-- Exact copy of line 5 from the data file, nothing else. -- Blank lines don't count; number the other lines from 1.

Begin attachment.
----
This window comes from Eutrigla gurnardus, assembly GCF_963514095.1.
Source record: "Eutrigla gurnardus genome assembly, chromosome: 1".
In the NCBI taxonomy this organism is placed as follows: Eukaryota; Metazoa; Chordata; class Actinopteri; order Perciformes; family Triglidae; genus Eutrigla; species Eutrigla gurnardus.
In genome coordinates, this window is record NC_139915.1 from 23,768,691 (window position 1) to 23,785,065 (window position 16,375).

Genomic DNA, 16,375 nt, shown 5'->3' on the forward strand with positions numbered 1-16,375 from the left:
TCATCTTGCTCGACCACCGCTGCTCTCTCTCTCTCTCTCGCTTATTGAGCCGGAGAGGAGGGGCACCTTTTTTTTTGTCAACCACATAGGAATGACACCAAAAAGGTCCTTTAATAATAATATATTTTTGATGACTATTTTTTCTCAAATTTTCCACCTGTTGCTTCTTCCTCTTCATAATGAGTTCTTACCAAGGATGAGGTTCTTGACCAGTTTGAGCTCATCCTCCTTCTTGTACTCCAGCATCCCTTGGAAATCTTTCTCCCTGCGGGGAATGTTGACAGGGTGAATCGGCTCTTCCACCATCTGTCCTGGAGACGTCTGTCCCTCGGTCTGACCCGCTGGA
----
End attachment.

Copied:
Genomic DNA, 16,375 nt, shown 5'->3' on the forward strand with positions numbered 1-16,375 from the left: